Addons can be signed without being hosted on the store.

    1. Martin Brinkmann said on September 12, 2015 at 7:14 am

      While true, it means that you still hand them over to Mozilla for review.

    2. DonGateley said on September 12, 2015 at 5:42 am

      How about posthumously?

  5. anonymous said on September 12, 2015 at 2:12 am

    They should just keep the override option indefinitely. Problem solved.

    1. Antonio said on September 12, 2015 at 8:22 pm

      I fully agree with you.

  6. flyli5411 said on September 12, 2015 at 12:50 am

    Already telling me Kaspersky could not be verified proceed with caution ,as addon for Browser Protection
    Kaspersky anti virus
    wtf ..Kidding
    Il dump Firefox in a Heartbeat before letting this bunch disable Kaspersky
    Who the fk is running this clown act at Mozzila

  7. DonGateley said on September 11, 2015 at 10:47 pm

    I hope they go through and sign all the orphans on behalf of the developers they can no longer contact. Signing going forward is a good idea but they must allow apps that work to continue to work.

    1. Pants said on September 12, 2015 at 3:35 am

      all those little orphans will soon be buried due to e10s … in a pauper’s grave … in the rain

      1. DonGateley said on September 12, 2015 at 7:38 am

        Finally, someone here with a sense of humor. :-)

  8. Nebulus said on September 11, 2015 at 7:10 pm

    I hope they will give up the signing idea completely, but in any case this is a step forward.

  9. Dave said on September 11, 2015 at 5:51 pm

    The add-on sighning doesn’t affect me either right now, but I oppose it anyway. I do however support the idea of add-on signing being turned on by default and only configurable via about:config.

  10. Tom Hawack said on September 11, 2015 at 4:26 pm

    Good news.
    Looks like January-February 2016 will be the crossroad of many changes.

  11. Mongolia said on September 11, 2015 at 3:56 pm

    Good news, however all this mandatory add-on signing thing will be no problem with me, i think.
    Almost all my addons, actively developing, commonly used ones.
    Btw, thanks for tip on Privacy Settings addon.
    Little, simple, nice, useful addon.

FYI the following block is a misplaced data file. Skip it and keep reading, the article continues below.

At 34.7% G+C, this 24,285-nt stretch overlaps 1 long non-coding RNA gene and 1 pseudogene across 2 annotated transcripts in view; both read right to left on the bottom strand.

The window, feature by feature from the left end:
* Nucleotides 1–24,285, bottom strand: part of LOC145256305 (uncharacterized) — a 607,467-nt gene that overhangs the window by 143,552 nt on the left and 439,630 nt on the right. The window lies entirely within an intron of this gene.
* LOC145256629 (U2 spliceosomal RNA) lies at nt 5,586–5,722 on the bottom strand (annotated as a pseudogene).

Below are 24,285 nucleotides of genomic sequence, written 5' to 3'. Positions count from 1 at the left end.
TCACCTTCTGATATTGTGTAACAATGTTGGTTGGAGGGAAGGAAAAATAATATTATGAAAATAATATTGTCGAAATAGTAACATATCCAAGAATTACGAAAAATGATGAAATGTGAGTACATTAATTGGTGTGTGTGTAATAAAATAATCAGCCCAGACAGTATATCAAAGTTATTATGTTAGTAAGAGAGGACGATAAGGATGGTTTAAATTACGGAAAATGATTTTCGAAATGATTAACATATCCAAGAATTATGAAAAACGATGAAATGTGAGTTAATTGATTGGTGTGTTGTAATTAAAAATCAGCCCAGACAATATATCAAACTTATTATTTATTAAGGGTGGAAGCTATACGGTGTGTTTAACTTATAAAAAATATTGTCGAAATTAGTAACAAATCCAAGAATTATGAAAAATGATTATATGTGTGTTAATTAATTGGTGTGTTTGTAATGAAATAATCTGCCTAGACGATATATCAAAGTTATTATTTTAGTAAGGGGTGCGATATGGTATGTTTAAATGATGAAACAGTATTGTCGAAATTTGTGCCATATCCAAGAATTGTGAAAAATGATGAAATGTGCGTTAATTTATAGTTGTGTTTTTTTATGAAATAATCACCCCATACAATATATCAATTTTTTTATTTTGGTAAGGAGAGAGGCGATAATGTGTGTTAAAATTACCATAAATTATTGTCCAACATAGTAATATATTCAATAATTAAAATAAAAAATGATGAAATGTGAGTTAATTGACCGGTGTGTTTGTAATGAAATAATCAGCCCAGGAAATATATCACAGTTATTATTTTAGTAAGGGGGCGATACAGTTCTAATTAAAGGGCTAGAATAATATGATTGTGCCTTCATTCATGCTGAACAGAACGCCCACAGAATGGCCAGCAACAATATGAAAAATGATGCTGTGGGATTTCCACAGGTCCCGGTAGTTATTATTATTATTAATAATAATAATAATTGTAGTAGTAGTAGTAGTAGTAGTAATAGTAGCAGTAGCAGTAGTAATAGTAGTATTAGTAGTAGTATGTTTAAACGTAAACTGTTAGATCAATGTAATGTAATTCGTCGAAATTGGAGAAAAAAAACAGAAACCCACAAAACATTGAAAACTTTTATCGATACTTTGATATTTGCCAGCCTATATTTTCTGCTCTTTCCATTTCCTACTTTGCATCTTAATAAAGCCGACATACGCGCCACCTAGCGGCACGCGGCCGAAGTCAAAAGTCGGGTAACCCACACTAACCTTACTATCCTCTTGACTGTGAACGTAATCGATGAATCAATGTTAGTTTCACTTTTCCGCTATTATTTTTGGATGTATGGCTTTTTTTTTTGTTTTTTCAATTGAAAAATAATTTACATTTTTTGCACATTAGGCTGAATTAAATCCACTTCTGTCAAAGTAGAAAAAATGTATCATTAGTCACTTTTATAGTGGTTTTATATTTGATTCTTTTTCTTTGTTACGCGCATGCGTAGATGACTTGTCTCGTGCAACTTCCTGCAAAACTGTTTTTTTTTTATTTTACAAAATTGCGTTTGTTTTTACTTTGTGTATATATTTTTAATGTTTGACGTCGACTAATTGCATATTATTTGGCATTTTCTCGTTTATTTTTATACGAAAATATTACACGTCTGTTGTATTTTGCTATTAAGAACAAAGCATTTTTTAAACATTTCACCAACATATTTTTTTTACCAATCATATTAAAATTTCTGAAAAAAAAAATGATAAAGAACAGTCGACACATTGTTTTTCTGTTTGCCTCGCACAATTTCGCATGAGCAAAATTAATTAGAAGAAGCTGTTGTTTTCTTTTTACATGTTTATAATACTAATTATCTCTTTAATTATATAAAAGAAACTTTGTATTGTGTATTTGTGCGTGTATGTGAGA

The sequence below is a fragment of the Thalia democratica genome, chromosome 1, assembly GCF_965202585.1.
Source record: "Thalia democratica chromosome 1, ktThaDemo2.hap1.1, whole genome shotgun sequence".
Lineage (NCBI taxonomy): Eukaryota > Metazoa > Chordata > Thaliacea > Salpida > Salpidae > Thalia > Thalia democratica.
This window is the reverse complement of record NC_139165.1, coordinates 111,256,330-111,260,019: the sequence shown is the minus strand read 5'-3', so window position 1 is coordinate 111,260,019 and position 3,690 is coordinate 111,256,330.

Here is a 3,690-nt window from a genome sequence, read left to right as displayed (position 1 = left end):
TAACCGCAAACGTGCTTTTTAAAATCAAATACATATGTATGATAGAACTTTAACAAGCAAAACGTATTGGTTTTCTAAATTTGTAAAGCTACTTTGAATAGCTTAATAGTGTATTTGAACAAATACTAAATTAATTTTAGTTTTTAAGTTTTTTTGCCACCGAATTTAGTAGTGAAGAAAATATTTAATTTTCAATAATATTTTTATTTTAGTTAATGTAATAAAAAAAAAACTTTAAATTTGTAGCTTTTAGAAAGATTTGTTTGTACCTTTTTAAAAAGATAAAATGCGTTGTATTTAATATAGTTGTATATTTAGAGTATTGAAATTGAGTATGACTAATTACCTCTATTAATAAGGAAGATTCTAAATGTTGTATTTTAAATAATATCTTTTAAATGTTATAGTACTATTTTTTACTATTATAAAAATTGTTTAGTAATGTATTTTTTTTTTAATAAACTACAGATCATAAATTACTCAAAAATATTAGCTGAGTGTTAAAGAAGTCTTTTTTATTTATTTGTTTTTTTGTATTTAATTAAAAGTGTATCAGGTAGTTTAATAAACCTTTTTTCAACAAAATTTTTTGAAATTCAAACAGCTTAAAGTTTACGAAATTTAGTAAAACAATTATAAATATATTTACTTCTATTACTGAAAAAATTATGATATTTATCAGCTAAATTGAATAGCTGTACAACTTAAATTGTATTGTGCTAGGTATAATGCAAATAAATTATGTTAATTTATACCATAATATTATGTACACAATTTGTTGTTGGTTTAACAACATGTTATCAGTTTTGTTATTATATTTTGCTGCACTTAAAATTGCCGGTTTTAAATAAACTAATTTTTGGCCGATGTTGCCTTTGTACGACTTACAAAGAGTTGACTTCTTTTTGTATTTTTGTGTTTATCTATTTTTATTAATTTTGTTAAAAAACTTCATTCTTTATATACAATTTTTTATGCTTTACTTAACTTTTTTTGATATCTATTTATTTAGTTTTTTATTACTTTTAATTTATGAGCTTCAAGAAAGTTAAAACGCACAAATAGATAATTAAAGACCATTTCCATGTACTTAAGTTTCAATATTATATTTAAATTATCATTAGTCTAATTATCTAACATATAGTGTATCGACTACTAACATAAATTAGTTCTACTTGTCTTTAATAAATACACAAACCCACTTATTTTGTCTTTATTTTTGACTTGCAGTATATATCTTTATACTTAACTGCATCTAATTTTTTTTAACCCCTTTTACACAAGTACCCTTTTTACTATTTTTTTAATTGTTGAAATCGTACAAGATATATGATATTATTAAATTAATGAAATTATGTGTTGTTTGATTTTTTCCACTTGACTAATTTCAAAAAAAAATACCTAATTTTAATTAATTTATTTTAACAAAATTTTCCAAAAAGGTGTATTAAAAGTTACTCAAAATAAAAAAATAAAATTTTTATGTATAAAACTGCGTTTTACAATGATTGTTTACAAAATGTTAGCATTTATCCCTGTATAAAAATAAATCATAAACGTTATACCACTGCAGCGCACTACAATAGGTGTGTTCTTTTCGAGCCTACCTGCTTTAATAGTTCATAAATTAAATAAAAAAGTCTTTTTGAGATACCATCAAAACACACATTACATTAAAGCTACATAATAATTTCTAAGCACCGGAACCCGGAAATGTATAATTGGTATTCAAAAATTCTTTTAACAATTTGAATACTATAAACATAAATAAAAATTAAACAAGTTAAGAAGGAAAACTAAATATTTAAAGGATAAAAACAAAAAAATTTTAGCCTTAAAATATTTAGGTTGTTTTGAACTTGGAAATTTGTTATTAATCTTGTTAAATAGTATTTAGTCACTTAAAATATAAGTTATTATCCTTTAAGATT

1. Duane Moody said on September 11, 2015 at 7:47 pm

      There are users within the defense and military sector who locally deploy addons they’ve written themselves and they cannot have Mozilla vet their code. Even Chrome is apparently more flexible about this than they are.

      If the requirement were that the code be signed by a known CA but not that it go through Mozilla’s Add-on store, that would sting but still be feasible for developers unable to submit publicly. This was the model for some elevated privilege JARs in the later days of Netscape.

      1. dj said on September 15, 2015 at 3:46 am

        There’s a wiki here:
        Checkout the response to “unbranded” versions or “What about private add-ons used in enterprise environments?”.

        I was looking at Random Agent Spoofer addon’s comments (I think I read about it at I wondered if Mozilla had enough manpower to review addons in a timely manner… This blog entry,, talked about queue and the additional

        29 Apr 15. Version has been released on github. A limited version has been submitted to the AMO reviewers and should be available soon.

        30 July 15 Version is still in the review queue, It should not be much longer .

        The latest full featured version will always be available on github, with certain features that are not allowed on this site. I will add what features I can to the AMO version within the terms allowed by the addon policy.

      2. michal said on September 14, 2015 at 8:54 am

        So, what will an organization like yours do? An alternative build without such restrictions? Stick to an old version? Does anyone have a clue whether Mozilla listens what such users have to say?